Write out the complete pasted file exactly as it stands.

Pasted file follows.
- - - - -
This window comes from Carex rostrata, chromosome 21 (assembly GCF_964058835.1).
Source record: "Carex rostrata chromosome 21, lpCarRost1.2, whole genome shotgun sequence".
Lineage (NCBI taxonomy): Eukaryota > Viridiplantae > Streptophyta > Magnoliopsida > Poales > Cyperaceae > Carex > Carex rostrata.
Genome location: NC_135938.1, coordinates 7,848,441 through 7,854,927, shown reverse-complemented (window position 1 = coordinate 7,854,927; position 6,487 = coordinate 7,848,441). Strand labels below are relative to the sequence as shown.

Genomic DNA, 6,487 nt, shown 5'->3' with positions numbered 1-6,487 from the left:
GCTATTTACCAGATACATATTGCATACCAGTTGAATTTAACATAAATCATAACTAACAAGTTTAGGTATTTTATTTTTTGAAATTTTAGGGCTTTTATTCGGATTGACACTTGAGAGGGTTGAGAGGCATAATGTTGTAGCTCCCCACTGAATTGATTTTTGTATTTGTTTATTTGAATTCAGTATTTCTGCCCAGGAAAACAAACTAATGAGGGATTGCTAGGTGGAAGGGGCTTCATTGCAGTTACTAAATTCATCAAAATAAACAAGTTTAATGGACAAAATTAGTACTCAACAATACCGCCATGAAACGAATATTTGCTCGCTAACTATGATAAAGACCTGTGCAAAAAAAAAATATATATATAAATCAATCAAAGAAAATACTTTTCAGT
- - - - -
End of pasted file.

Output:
This window comes from Carex rostrata, chromosome 21 (assembly GCF_964058835.1).
Source record: "Carex rostrata chromosome 21, lpCarRost1.2, whole genome shotgun sequence".
Lineage (NCBI taxonomy): Eukaryota > Viridiplantae > Streptophyta > Magnoliopsida > Poales > Cyperaceae > Carex > Carex rostrata.
Genome location: NC_135938.1, coordinates 7,848,441 through 7,854,927, shown reverse-complemented (window position 1 = coordinate 7,854,927; position 6,487 = coordinate 7,848,441). Strand labels below are relative to the sequence as shown.

Genomic DNA, 6,487 nt, shown 5'->3' with positions numbered 1-6,487 from the left:
GCTATTTACCAGATACATATTGCATACCAGTTGAATTTAACATAAATCATAACTAACAAGTTTAGGTATTTTATTTTTTGAAATTTTAGGGCTTTTATTCGGATTGACACTTGAGAGGGTTGAGAGGCATAATGTTGTAGCTCCCCACTGAATTGATTTTTGTATTTGTTTATTTGAATTCAGTATTTCTGCCCAGGAAAACAAACTAATGAGGGATTGCTAGGTGGAAGGGGCTTCATTGCAGTTACTAAATTCATCAAAATAAACAAGTTTAATGGACAAAATTAGTACTCAACAATACCGCCATGAAACGAATATTTGCTCGCTAACTATGATAAAGACCTGTGCAAAAAAAAAATATATATATAAATCAATCAAAGAAAATACTTTTCAGT